In Cameroon, many Boko Haram fighters have surrendered in recent months. But Cameroon lacks facilities to rehabilitate them.
Soldiers of the Multi National Joint Task Force fighting the Boko Haram insurgency, sing at their base in Mora on Cameroon's northern border with Nigeria as they train for eventual operations against the terrorist group.
At the same base, there are 87 Boko Haram fighters in custody. The fighters were captured a year ago, when they decided to lay down their weapons and be pardoned and rehabilitated as the government of Cameroon had promised.
Governor Midjiyawa Bakari of Cameroon's Far North region said the former fighters will remain at the base until a rehabilitation center is constructed for them.
Lack of funding
He said they have acquired a 13 hectare land that and are waiting for the central government in Yaounde to provide funds so that they can develop it.
He said Boko Haram fighters that are still reluctant to come out of the bushes or fear that they may be arrested by the Cameroon military and detained should have confidence in the government. He said anyone who comes back will be socially and economically reintegrated and treated as Cameroonians who were simply deceived but have realized that they were wrong and are returning to develop their country.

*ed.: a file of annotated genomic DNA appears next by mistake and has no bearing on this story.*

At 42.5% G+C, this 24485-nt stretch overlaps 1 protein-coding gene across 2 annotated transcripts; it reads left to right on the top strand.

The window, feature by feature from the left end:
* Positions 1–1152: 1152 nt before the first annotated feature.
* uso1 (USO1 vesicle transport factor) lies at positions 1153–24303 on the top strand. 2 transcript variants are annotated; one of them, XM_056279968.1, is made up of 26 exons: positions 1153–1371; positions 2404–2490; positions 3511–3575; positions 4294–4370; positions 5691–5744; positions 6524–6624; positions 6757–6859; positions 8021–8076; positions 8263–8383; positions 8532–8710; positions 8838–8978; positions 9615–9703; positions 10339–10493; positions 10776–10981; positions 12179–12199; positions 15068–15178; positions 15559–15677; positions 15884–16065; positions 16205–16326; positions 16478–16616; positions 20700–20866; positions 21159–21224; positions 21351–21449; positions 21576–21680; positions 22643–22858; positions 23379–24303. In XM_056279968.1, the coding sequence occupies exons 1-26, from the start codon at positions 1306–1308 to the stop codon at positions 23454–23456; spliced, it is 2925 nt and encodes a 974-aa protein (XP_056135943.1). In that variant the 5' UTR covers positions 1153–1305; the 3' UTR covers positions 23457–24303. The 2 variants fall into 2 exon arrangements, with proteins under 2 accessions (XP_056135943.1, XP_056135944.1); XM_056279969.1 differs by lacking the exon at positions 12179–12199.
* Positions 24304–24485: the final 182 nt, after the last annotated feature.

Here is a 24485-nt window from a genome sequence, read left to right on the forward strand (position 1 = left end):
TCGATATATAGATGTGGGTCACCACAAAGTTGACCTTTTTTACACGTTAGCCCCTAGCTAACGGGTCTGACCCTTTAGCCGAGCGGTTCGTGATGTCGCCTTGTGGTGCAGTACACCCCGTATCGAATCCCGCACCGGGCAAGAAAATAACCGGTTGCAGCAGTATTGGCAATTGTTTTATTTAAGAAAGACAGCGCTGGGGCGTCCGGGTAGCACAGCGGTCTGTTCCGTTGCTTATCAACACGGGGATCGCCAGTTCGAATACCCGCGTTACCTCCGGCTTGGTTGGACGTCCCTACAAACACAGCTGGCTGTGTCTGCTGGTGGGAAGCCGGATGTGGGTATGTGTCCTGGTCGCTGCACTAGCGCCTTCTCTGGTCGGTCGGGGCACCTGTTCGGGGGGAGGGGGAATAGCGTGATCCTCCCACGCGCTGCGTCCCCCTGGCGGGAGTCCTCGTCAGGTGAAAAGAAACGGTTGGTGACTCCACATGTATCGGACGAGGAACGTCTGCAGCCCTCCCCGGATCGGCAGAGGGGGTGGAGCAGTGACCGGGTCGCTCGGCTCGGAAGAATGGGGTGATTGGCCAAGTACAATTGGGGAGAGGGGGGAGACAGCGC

In December, Cameroon created a committee to disarm and reintegrate separatist fighters in its English speaking regions and Boko Haram terrorists who put down their weapons.
The centers for the separatists have been created in the towns of Bamenda and Buea. The centers for ex-Boko Haram fighters are yet to be built.
That may be why some former Boko Haram fighters are bypassing the government program altogether.
Joehim Kawamza, a 37-year-old former Boko Haram fighter, waters his maize farm here in Mora. He escaped from Nigeria in December 2017 and refused to go to the official rehabilitation center, choosing instead to reunite with his family.
He said he did not trust the government rehabilitation program. He said unlike some of his peers who are being kept as prisoners in military camps, he has rebuilt his life with the aid of a United Nations and government-backed program that trained him and gave him fertilizers and maize to grow.
He said he and his family will no longer be hungry this year as he has stocked enough maize and groundnuts to keep them going. He said last year, he was treated as an outcast until some white humanitarian workers came, trained them and gave them maize to plant and take care of their families.
He said it is his wish to use the knowledge he got from the U.N. program to empower people who joined or were kidnapped by Boko Haram.
Cameroon's government has said it wants to help former fighters like Kawamza -- but first wants to ensure they have definitively broken with Boko Haram before giving them assistance and training to earn a living.